yoga pants or anything relatively warm and comfy for the long flights and freezing cold buses
1 long sleeve jacket or hoodie
It might seem as a random list of clothes to you but… Despite the fact that SE Asian countries are tiny, the range is weather is huge! Especially in the different seasons. On my previous trip I was freezing in Northern Vietnam, soaking in endless rain in Central Vietnam and melting under the hot Cambodian sun. And all these weather differences in 3 weeks only! Especially in you are heading there in Mansoon season which may vary from country to country.
As for the shoes I go with the magic number 3.
Teva style hiking sandals
No matter what type of activity you are planning on doing, I guarantee you will use all 3 of them. Flip flops is a no brainier in hot Asian weather. I also use it in the shower…. Yes, some guest houses don’t look squeaky clean to me. Running shoes, you will be glad you have for the long flights and buses. Teva (or any brand really) open hiking shoes are a must for the dusty and bumpy Asian road even though you are not planning any hikes at all.
Travel adapter. I am a traveler so buying a country specific plugs are not convenient. I opted out for Flight 001 4-In-1 Travel Adapter for its multi-functionality, durability and simply creative look. The choices are endless, just bring what fits your needs. Another great tech accessory to have is a power bank. If you are like me transforming your phone into navigator, camera, flash light and the list goes on, you should consider a light weight compact power supply.
Head light. After visiting Cambodia’s Angkor wat when you must be at the location by 4-4:30 am I realized some sort of portable light is a must. I don’t like carrying the light in hands, so head lamp seems like a better option. I recommend getting a rechargeable one as you won’t have to carry the batteries. Not only its an extra weight but some small airlines might not like it in your carry-on.
Sun protection. I packed enough of sunscreen to get me though a month of traveling. Also, sun hat and good sunglasses. I am not a hat person, but Asia gets so hot you won’t care about the style at all. Not only you will need a protection from the beating sun but also the heat. Any kind of packable straw hat or wiser with the wide brim is a great investment.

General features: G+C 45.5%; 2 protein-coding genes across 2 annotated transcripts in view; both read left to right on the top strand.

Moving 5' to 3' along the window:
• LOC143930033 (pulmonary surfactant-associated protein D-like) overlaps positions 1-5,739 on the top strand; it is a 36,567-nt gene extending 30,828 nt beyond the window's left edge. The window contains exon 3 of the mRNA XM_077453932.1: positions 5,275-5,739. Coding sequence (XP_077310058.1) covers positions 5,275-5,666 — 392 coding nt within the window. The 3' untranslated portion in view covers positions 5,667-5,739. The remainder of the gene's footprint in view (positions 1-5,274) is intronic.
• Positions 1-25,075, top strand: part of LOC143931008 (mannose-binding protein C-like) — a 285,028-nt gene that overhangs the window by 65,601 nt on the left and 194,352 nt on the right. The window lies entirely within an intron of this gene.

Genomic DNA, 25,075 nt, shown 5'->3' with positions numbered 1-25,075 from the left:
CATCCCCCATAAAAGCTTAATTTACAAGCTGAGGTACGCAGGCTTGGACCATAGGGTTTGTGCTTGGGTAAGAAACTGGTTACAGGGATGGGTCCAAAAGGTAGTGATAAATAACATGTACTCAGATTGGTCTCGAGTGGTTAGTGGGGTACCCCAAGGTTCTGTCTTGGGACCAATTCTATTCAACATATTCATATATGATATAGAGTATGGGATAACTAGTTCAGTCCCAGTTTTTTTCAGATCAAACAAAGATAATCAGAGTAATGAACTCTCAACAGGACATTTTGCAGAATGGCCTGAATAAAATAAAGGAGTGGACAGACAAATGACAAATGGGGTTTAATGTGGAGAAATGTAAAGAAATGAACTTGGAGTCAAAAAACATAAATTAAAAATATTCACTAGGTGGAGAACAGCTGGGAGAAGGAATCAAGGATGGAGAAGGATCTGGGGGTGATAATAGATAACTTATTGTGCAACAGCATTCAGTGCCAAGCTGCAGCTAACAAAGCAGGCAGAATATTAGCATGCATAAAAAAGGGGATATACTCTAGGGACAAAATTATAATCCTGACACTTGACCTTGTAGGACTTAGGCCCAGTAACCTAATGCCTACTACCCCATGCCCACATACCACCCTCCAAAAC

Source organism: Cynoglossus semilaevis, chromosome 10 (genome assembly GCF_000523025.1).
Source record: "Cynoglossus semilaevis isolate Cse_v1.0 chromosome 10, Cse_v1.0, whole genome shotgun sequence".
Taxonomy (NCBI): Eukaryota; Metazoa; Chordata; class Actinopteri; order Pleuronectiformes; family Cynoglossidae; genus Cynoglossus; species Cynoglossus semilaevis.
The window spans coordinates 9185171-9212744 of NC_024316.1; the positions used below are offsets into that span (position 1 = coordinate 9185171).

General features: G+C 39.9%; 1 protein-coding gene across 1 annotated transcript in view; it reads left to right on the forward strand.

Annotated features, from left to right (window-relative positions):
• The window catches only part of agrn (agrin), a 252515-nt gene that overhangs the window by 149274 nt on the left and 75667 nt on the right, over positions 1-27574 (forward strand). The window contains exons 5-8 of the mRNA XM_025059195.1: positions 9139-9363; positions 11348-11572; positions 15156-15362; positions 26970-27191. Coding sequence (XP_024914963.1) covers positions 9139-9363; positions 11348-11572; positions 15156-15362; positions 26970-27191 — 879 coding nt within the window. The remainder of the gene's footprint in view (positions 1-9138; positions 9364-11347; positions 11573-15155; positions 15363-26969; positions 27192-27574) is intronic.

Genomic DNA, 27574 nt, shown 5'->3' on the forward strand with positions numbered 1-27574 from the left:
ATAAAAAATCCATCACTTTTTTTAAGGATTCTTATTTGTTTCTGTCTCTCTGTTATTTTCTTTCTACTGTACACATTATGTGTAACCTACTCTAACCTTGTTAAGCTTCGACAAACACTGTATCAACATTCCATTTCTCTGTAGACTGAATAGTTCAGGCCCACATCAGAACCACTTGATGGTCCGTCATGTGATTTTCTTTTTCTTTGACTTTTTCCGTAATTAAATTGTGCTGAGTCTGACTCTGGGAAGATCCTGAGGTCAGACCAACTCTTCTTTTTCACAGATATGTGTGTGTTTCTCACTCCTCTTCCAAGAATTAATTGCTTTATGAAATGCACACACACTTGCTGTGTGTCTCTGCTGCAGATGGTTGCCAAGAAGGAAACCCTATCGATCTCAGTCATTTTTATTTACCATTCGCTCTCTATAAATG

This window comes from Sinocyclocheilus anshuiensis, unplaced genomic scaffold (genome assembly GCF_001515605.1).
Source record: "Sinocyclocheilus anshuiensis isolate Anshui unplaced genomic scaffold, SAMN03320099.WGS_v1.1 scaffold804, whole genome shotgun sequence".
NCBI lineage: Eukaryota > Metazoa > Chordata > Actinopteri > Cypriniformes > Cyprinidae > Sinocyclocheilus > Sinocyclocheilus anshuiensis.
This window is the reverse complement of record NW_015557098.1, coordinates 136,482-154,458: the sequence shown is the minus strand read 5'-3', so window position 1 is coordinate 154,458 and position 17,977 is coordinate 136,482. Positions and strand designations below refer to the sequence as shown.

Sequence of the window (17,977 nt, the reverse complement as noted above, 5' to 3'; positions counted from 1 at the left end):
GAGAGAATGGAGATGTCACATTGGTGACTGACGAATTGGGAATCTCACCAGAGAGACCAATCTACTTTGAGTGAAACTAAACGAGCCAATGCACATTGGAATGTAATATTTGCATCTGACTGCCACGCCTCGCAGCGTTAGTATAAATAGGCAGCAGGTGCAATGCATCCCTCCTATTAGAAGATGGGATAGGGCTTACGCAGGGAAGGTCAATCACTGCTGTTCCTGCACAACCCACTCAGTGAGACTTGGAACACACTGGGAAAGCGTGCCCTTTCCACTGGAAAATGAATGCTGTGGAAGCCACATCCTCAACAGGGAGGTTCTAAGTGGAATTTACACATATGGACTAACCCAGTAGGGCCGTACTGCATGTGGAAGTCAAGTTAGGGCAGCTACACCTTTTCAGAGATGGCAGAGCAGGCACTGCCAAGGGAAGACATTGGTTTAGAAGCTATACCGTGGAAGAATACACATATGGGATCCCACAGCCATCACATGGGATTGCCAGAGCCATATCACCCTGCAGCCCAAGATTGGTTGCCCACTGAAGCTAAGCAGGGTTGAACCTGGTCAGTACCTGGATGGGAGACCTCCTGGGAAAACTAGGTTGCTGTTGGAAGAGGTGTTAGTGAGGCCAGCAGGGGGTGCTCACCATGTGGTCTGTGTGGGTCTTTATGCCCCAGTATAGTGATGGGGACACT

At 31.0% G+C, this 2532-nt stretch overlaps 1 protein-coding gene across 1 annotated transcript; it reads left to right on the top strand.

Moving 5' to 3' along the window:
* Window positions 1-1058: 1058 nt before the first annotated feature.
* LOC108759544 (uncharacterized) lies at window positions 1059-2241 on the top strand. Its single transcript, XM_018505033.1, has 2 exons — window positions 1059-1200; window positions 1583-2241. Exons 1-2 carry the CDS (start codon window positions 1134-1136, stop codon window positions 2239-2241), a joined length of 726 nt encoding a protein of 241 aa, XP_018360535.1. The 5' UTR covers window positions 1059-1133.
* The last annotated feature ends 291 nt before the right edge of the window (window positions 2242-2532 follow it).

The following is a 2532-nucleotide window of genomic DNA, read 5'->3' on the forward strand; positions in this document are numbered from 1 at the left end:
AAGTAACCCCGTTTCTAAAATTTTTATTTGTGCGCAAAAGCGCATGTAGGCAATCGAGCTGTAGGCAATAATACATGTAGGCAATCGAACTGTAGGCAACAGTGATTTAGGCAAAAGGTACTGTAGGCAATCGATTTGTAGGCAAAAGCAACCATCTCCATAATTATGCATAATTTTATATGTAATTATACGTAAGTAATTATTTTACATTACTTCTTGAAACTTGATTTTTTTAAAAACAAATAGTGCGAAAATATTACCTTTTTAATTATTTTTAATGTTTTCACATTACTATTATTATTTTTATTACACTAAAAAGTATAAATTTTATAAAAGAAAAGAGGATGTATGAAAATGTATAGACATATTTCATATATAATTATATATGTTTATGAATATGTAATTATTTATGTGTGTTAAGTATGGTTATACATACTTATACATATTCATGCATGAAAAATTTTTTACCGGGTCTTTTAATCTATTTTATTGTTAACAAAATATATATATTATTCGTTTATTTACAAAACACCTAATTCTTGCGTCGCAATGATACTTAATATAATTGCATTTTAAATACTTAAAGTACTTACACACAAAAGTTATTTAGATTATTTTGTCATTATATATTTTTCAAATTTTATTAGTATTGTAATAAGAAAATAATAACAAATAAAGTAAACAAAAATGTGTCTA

This is one of the items you are debating yeas or not. And I did too. Until I’ve experienced pouring rain in Vietnam (we walked for 2 hours until finding our destination !!!), extremely dirty boats in Thailand and my backpack accidentally dropped in the water in Malaysia. Also, as I backpacker you are mentally ready for the long waits at the bus station or airport delays when your backpack pretty much turns into a bench to sit or a bed to sleep. So why not protect it? I own two waterproof sleeves: one for my daypack and one for the main large backpack. Never regretted even once spending 40$ on both. I reused it for my trips to central America as well.
Pickpocketing protection. I know it seems irrelevant for Asia but… better be safe than sorry. While crime level in Asia is very low, and the chances of you being brutally robbed are insignificant, theft still exist on the smaller scale. I know some travelers who lost their phones, money or cameras due to the theft mostly in buses or markets. Have few hidden spots where you distribute the cash. The fanny pack might not be the most glamorous one, but it is probably the most convenient. Only keep there a small one day worth of spending money. I also own an anti-theft purse. Obviously, nothing will guarantee a 100% success rate but a good combination of the right hiding techniques leading by your good judgement should keep you safe.
Travel health insurance
Another important subject is the vaccination and travel health insurance. I did my research and decided to skip the vaccination. Instead I’m getting my immune system prepped few months before the trip: double up on Vitamin C, intense work outs and health supplements.
As for the travel insurance I said yes. Just as I did for my first SE Asia trip. Luckily, I don’t get to use it but having it in my pocked gave me a peace of mind. After all, I only paid $95 for a month covering all counties I am planning to visit.
In-flight comfort kit
No matter where are you from, the chances that you are traveling to SE Asia for long hours are high. Take the advantage of your 10+ hours commute. I am not going to argue it is not going to be a spa-like day but do yourself a favor and get ready. Invest into good quality noise cancellation ear buds and plugs. Screaming babies or hard core snoring passenger will be crossed out from your list. Eye mask is a huge thing to get some sleepy time. And last but not list is the travel pillow. It’s a burden to carry it after the flight but something light and not bulky would be a great thing to have as you can re-use it at the bus or train rides. I picked Trtl Pillow as it fits most of my requirements (except the $30 price).
I also like to give my skin some help as it gets very dry. On the top of staying hydrated (sorry to all of my isle neighbors for my constant bathroom breaks!) I bring along some refreshing spray, wipes, lotion and nourishing mask. Your skin will thank you upon landing! Wouldn’t hurt to keep tooth brush
Now I feel prepared to the journey! Save and adventurous travels to all of you fellow backpackers! Thank me later for these tips!
P.S. I will update this list after my return to provide you with the most recent tips and tricks.